Since 2002, up to 600 US advisers have been deployed in the Mindanao region to train troops battling Muslim extremists but their numbers have been scaled down in recent years.

A week after calling Obama a “son of a bitch,” Duterte said Monday US Special Forces in the region “have to go.”

Foreign Secretary Perfecto Yasay tried to play down Duterte’s comments, saying Tuesday they were “in the context of wanting to save the lives of these Americans who might be exposing themselves to unnecessary risk” from militant attacks.

In Washington, the Pentagon and State Department said they had not been officially contacted by Manila about pulling out the remaining advisers, who Yasay said now numbered about 100.

Yasay, interviewed by Manila’s ABS-CBN network, confirmed the allies had not discussed Duterte’s demand.

Duterte, 71, has said he is “not a fan” of the United States and on Monday explained his demand by showing pictures of US troops killing Muslims as America took control of its new colony in the early 1900s.

He has said the spat was triggered by State Department criticism of his controversial war on drug crime, which has left about 3,000 people dead since he began his six-year term in July.

Yasay said Duterte’s new comments did not signal a shift in policy, and that ties with the US remained strong.

The President only wanted to protect Americans from kidnappings and terrorism as they had become “a very good target”, Yasay said.

“There is no shift in so far as our policy is concerned with respect to our close friendship with the Americans.”

Yasay, who was heading to Washington for talks, added the Duterte administration would honor existing defense agreements including a 2014 accord giving the US military access to at least five Philippine bases, one of them in Mindanao.

His comments were in sharp contrast to an initial explanation by Abella, who said the demand “reflects [Duterte’s] new direction towards coursing an independent foreign policy.”

A militant lawmaker on Tuesday backed Duterte’s call for American soldiers to leave the country, calling it unprecedented and that the US soldiers should leave immediately.

 “President Duterte is right in asserting what has long been demanded by the people: ending the more than century-old US military intervention in Mindanao, which among others resulted in the massacre of civilians, like the 1906 Bud Dajo massacre before and the 2015 Mamasapano debacle,” Bayan Muna party-list Rep. Carlos Zarate said.

Zarate said he is hopeful that the President’s statement will soon lead to abrogation of several special laws that legitimize the presence of American special forces in Mindanao.

 “We hope that this is just the start and, eventually, President Duterte also pursues the abrogation of the onerous and lopsided treaties like the Mutual Defense Treaty [MDT], the Visiting Forces Agreement [VFA], the Mutual Logistics Support Agreement [MLSA] and the Enhanced Defense Cooperation Agreement [Edca]. With this we can truly say that the country have a truly independent foreign policy,” Zarate said.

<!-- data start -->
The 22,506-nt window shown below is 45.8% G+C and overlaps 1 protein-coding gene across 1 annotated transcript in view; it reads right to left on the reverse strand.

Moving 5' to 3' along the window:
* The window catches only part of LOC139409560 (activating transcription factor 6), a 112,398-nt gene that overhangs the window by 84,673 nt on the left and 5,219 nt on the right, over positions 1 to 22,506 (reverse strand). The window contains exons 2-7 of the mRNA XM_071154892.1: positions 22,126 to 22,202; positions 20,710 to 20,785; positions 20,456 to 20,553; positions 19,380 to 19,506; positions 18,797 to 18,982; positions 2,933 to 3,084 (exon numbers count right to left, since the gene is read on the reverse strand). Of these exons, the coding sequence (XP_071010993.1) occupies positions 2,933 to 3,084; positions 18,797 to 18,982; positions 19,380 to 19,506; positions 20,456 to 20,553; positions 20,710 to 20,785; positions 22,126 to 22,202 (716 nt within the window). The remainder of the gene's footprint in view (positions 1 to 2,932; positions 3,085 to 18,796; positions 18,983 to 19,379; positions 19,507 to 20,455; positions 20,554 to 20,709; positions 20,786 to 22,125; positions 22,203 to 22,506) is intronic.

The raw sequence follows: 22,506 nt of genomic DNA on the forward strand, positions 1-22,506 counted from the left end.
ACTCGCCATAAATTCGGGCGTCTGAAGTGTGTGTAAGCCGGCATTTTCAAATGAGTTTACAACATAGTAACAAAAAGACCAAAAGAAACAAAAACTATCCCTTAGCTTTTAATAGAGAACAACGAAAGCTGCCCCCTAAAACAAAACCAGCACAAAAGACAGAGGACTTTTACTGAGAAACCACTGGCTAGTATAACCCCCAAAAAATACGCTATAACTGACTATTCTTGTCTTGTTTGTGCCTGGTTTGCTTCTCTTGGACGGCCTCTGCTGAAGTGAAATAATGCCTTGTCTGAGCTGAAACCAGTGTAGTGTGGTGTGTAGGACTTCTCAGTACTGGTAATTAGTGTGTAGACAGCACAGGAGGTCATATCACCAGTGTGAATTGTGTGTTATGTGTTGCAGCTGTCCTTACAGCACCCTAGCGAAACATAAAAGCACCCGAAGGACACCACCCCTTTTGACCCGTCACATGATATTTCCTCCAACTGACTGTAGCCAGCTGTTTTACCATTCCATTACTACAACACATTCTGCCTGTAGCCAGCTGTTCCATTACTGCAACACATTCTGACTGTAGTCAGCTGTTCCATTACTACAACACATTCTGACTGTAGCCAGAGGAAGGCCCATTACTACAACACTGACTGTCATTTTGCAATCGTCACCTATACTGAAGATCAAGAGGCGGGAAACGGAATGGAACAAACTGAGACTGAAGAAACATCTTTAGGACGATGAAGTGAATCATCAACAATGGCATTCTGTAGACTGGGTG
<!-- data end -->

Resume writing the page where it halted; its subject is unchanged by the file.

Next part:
But opposition lawmakers expressed concern over Duterte’s order.

Reps. Edcel Lagman of Albay, Gary Alejano of Magdalo party-list and Edgar Erice of Caloocan City, at a news conference, sought clarification from Malacañang and the President himself on the issue.

Alejano complained of conflicting foreign policy statements coming from the Palace and the President himself, saying Duterte must explain the changes in the country’s foreign defense policy.

“The message coming Malacañang and government officials are conflicting. There is changing of policy statements and pronouncements,” Alejano said.

Lagman said that the government must be able “to respect the validity” of the VFA and the Edca.

Erice said the presence of US troops in the country was intended to provide Filipino people the much needed defense against internal and external security threats, such as Chinese bullying in the South China Sea.

The military on Tuesday seemed confused by Duterte’s order.

 “We are yet to receive any specific directive as to how this pronouncement will be effected. We understand that the implementation of the said pronouncement is the subject of deliberations by concerned departments like DND [Department of National Defense] and DFA [Department of Foreign Affairs] to mention some,” said Brig. Gen. Restituto Padilla, spokesman of the Armed Forces of the Philippines.

 “We assure our people and allies that Philippine-US defense relations remain rock solid. Activities lined up for the year continue without interruption. Consultative planning activities for 2017 and beyond likewise remain on track,” he added. With Florante S. Solmerin, Maricel V. Cruz, AFP


Topics: China arms deal eyed , US , PH , President Rody Duterte , turns to other sources , keep US ties , Australia , Japan , Vietnam